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Officers testify

A police officer charged with misconduct testified Thursday that his accuser, Richard Burns, threw himself to the ground in an effort to “make a scene.
Attorney Seth Weinstein. (Jeff Labine,

A police officer charged with misconduct testified Thursday that his accuser, Richard Burns, threw himself to the ground in an effort to “make a scene.”

The third day into the hearing of a September 2011 incident that led to the misconduct charges continued at Valhalla Inn. Burns, who testified earlier in the week, didn’t appear when the three accused officers took the stand.

Burns testified that the officers were after retribution because of a settlement he was awarded following a human rights tribunal against the police force.

Thunder Bay Police Service Det. William Wowchuck, Det.-Const. Ron Popowich and Det.-Const. Brad Bernst were each charged with a count of misconduct by unlawful or unnecessary exercise of authority and one count of discreditable conduct under the Police Services Act.

All three have pleaded not guilty.

At the time of the incident, the three officers were watching what they believed was a home of a known drug dealer on Oliver Road. A number of vehicles came and went while the officers watched, and the trio agreed they would arrest a driver of one of those vehicles.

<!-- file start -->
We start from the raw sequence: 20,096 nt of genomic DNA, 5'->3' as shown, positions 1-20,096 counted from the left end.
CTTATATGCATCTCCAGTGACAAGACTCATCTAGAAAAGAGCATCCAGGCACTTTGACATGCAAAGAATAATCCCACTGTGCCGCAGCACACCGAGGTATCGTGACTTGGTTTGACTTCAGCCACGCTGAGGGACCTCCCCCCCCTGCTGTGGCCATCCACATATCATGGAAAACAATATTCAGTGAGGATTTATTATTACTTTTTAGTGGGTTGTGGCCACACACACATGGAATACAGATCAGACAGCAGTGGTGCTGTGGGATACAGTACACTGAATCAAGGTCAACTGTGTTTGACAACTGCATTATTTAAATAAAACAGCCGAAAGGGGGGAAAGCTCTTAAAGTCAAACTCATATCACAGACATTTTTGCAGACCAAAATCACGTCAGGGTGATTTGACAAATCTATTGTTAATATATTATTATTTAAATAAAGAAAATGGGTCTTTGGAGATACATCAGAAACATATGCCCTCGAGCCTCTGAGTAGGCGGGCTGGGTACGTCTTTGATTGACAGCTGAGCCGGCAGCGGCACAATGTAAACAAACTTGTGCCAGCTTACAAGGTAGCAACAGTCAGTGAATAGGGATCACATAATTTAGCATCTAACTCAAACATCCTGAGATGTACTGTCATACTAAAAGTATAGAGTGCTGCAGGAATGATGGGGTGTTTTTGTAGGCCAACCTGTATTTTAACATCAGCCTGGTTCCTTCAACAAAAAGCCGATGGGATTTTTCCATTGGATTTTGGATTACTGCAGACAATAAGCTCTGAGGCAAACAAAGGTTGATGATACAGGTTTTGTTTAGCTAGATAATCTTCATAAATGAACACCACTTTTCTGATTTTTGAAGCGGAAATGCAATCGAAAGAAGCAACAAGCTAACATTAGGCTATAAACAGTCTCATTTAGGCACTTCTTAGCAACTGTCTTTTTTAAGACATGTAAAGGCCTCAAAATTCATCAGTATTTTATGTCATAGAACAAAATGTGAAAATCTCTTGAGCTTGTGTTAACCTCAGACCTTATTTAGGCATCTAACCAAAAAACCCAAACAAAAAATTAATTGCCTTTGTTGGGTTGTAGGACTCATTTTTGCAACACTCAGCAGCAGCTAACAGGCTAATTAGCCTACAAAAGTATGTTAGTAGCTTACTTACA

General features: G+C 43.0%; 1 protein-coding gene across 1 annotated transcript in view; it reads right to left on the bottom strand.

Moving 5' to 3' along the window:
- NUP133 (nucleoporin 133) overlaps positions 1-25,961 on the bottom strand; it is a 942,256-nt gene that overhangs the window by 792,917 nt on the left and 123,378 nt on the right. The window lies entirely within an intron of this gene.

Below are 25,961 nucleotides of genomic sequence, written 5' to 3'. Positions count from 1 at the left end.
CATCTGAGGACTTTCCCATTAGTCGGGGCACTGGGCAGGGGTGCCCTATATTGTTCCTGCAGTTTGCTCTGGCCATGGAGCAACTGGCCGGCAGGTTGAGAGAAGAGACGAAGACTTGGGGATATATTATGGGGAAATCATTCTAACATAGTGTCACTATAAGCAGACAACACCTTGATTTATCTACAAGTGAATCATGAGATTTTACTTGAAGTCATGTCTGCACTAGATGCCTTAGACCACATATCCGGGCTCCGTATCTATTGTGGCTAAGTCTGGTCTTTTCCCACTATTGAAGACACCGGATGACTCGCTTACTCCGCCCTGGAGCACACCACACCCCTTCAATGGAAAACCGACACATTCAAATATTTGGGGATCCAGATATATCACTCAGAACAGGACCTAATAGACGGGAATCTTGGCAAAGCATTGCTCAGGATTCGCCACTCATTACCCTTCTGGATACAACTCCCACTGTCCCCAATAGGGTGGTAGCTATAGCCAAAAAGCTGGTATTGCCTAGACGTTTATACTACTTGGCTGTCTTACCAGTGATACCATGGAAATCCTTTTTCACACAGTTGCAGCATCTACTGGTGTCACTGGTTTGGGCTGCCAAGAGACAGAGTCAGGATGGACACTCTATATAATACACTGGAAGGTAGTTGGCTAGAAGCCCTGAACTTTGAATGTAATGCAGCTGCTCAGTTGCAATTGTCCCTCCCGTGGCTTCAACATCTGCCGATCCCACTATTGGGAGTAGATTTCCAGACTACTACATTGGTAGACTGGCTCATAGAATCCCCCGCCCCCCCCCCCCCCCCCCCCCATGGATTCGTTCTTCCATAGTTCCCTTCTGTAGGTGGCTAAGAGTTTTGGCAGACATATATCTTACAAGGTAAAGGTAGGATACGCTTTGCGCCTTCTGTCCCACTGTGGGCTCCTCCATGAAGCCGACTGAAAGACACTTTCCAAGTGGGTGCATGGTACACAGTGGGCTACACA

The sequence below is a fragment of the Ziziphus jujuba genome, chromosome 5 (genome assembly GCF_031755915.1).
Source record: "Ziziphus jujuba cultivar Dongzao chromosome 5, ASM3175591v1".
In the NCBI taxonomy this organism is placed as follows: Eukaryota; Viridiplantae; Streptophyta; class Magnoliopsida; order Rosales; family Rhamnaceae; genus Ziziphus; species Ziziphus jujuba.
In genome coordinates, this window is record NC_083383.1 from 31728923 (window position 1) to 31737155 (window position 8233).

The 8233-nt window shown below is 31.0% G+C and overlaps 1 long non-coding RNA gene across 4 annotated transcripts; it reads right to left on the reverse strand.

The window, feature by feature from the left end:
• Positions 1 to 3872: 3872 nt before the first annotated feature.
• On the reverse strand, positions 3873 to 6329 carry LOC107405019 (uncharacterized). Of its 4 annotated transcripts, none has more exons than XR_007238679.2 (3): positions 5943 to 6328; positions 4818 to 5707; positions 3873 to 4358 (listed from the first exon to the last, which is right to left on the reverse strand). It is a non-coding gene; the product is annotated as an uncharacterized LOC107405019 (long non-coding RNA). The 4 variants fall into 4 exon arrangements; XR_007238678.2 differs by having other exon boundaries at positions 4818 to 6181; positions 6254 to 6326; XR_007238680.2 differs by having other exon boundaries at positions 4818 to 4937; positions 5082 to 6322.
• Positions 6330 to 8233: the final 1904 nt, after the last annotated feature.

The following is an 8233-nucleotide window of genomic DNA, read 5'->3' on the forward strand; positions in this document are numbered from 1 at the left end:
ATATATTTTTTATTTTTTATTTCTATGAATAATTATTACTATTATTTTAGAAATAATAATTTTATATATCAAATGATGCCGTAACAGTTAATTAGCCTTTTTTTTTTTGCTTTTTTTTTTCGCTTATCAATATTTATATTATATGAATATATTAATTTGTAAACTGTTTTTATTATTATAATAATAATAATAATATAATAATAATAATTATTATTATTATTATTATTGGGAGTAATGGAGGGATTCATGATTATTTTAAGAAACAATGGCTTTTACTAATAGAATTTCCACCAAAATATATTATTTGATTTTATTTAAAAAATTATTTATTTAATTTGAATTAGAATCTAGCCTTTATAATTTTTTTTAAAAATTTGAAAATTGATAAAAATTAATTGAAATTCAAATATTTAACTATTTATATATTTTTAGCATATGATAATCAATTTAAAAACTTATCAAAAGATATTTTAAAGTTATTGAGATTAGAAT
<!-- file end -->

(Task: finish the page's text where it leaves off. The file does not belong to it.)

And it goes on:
Popowich, who testified first, explained to the hearing officer that they decided as a group they would arrest the driver of the first vehicle that left the home.

The car that left first was being driven by Burns.

Police followed the car and they went to arrest him for drug related charges at the Money Mart on Memorial Avenue.

When Popowich arrived, he said he saw Burns first standing but then he threw himself to the ground.

“He was acting very belligerent and he was telling us how much trouble we would be in. I believe he was talking about the lawsuit,” Popowich said.

“He wanted to make a scene. He dropped to the ground. I believe he wanted to hurt himself. He berated us the whole time like he was doing for the past two days here.”

When Popowich tried to help him to his feet, he said Burns refused because “it would look better for the video if I (Burns) stayed on the ground.”

Popowich said Burns began complaining of heart problems so one of the officers called for an ambulance, but he added that it didn’t appear he was in any real discomfort.

The officers searched Burns but didn’t find any drugs.

Popowich testified that they found $100 in Burns’ wallet and another $80 that was separated. He said he believed the $80 was intended for buying Oxycodone.

Ultimately, they let Burns go.

Popowich said he suspects Burns tipped off the suspected dealer they were watching, which led to the unsuccessful police search two weeks later.

Popowich denied that they targeted Burns for arrest out of retribution. He said police use their own judgment if they believe they have reasonable grounds for making an arrest.

Prosecutor Bernd Richardt questioned the officer’s use of the term reasonable grounds in order for police to make an arrest. He said none of the officers saw any drugs exchange hands and were assuming that something illegal was happening.

“Someone could be dropping off keys,” Richardt said.

Popowich disagreed and added based on the information they received anyone who went to that home were there to buy drugs.

The hearing is expected to wrap up Friday.

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